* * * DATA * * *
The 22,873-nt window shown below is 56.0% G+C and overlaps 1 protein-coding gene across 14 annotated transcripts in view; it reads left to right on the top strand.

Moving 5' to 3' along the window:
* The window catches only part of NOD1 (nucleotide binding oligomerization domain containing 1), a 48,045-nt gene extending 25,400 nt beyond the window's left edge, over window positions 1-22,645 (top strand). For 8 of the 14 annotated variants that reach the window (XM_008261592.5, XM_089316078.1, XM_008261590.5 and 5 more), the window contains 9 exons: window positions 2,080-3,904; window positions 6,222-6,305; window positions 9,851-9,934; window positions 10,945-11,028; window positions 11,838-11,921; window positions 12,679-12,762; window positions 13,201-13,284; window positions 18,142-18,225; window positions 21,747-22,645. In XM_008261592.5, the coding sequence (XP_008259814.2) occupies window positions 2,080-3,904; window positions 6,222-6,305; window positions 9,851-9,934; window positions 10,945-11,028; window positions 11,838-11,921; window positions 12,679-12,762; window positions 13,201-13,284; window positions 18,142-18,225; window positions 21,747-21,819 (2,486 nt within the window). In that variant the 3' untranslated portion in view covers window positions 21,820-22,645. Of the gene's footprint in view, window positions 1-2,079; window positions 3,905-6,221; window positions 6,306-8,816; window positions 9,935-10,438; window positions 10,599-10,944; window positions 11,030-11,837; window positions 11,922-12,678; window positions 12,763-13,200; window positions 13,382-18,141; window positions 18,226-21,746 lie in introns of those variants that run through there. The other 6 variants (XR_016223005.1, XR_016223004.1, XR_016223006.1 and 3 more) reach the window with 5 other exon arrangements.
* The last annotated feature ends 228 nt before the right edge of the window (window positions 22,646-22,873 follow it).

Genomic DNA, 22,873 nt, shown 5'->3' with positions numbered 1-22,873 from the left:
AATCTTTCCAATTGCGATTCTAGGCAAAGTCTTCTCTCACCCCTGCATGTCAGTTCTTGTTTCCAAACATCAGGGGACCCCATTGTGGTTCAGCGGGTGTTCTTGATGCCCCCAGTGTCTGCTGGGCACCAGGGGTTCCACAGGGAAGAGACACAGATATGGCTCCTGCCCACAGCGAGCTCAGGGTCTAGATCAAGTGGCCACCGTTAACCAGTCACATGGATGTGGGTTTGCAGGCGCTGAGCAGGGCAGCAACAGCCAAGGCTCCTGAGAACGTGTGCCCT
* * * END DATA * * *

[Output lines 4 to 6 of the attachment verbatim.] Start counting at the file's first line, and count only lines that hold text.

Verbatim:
* The last annotated feature ends 228 nt before the right edge of the window (window positions 22,646-22,873 follow it).

Genomic DNA, 22,873 nt, shown 5'->3' with positions numbered 1-22,873 from the left:
AATCTTTCCAATTGCGATTCTAGGCAAAGTCTTCTCTCACCCCTGCATGTCAGTTCTTGTTTCCAAACATCAGGGGACCCCATTGTGGTTCAGCGGGTGTTCTTGATGCCCCCAGTGTCTGCTGGGCACCAGGGGTTCCACAGGGAAGAGACACAGATATGGCTCCTGCCCACAGCGAGCTCAGGGTCTAGATCAAGTGGCCACCGTTAACCAGTCACATGGATGTGGGTTTGCAGGCGCTGAGCAGGGCAGCAACAGCCAAGGCTCCTGAGAACGTGTGCCCT